Fujitsu Limited is based in Tokyo, Japan, and was founded in 1935. It is a global leader in IT equipment and services—ranked number 4 in the world based on total revenue, behind IBM, Accenture, and AWS (Amazon Web Services). Fujitsu focuses primarily on computing products and is a major server manufacturer.
Fujitsu reported $23.8 billion in revenue in 2018, with approximately 75 percent of that revenue sourced from technology solutions. Its stated purpose is “to make the world more sustainable by building trust in society through innovation.” Today the company pursues progress in the fields of hybrid cloud and multicloud computing, advanced cybersecurity, artificial intelligence (AI,) high-powered computing (HPC), the Internet of Things (IoT), and 5G. Its operations are spread across 180 countries with approximately 129,000 employees.
Japan’s First Relay-Based Automatic Computer
One of Fujitsu’s earliest creations of note was the FACOM100, invented in 1954. The name is derived from “Fuji Automatic Computer.” It was a relay-based automatic computer, and the first of its kind. These electromagnetic computers ran on the same types of relays used for telephone switches. In the 1950s, a relay-based computer was notable for its durability, especially when compared to vacuum-tube-powered machines. Headlines were made when Japanese theoretical physicist and Nobel Prize recipient Professor Hideki Yukawa requested the calculation of a complicated multiple integral on the newly completed FACOM100 computer. The work was done in an astonishing 3 days instead of the estimated 2 years of work required for humans to complete the same problem.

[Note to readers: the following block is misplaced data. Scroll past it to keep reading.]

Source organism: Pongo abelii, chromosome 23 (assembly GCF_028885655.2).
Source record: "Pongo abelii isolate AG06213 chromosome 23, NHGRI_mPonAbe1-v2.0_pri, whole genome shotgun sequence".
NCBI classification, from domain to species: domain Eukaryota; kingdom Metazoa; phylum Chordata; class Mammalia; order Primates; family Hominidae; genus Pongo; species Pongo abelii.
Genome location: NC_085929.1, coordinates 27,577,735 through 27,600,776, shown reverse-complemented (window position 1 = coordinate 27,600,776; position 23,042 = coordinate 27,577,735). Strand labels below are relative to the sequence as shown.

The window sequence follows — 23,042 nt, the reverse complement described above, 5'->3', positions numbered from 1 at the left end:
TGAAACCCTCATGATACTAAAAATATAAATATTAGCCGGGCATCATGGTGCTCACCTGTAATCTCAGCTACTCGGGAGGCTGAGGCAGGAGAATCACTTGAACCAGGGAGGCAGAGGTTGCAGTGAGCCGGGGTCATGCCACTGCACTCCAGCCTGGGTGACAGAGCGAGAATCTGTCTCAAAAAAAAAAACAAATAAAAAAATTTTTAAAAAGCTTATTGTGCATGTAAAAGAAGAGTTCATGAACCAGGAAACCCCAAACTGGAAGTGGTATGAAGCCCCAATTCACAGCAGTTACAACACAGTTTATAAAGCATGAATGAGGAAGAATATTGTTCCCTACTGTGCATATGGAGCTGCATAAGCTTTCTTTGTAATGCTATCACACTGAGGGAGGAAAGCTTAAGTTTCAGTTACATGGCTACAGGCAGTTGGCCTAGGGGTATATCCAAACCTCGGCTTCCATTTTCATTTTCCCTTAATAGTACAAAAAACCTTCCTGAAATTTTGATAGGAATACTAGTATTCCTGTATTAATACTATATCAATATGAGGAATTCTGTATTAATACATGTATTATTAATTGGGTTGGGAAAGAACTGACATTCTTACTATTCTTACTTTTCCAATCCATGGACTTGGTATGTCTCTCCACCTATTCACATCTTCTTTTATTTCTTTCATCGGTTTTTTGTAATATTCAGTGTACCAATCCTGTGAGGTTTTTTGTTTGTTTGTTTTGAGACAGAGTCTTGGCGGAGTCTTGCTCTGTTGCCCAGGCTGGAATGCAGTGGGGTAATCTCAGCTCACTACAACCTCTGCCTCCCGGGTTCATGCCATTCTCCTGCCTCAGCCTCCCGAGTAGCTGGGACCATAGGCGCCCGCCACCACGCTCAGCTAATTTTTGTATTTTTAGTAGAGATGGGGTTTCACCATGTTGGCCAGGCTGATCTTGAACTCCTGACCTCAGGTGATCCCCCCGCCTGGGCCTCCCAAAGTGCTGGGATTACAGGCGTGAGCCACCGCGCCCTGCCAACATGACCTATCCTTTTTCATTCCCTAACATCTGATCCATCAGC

The FACOM222 was created in 1961, using discrete transistors instead of vacuum tubes. This was an improvement both for the bulk of the computer itself (relatively smaller and more manageable) and for its processing, as vacuum tubes overheated easily. Historians refer to discrete transistor-based computers as “second-generation,” and they remained en vogue until integrated circuitry led to the third wave of computer development. In 1963, Fujitsu released the Type 600 telephone, and in ‘64, the FACOM603F magnetic tape unit, which enabled larger and more efficient external data storage for computer systems. Explore more of Fujitsu’s notable creations through the 20th and 21st century here.
Fujitsu PRIMERGY Servers
ServerLIFT data center lifts are compatible with many of Fujitsu’s servers, switches, and PDUs (additional details below.) PRIMERGY servers are a family of x86-architecture designed servers available with single-socket to quad-socket systems. They are designed “ . . . to address a range of workloads from basic requirements to fully-fledged virtualization, HPC, or as part of (hyper-)converged infrastructures.” Systems with eight or more sockets and extended reliability, availability, and serviceability (RAS) features are labeled “PRIMEQUEST” servers. Many PRIMEQUEST servers ranging up to 10U in size are also compatible with our ServerLIFT machines.
ServerLIFT solutions and products are designed to properly assist with the lifting, handling, and installing of Fujitsu rack-mounted equipment. This includes PRIMERGY RX (rack servers) RX1330 M2, RX2520 M1, RX2530 M2, RX2540 M2, and RX4770 M2. Also compatible: 2400E2, 2400 E3, 2800 E3, 2800 B2, 2800 B3, 2800 E2, 3800 B2, and 3800 E2 PRIMEQUEST servers. SPARC servers and Brocade switches can also be safely moved and installed using ServerLIFT devices. To get additional details on compatibility and partnership between ServerLIFT and Fujitsu, please visit our server database.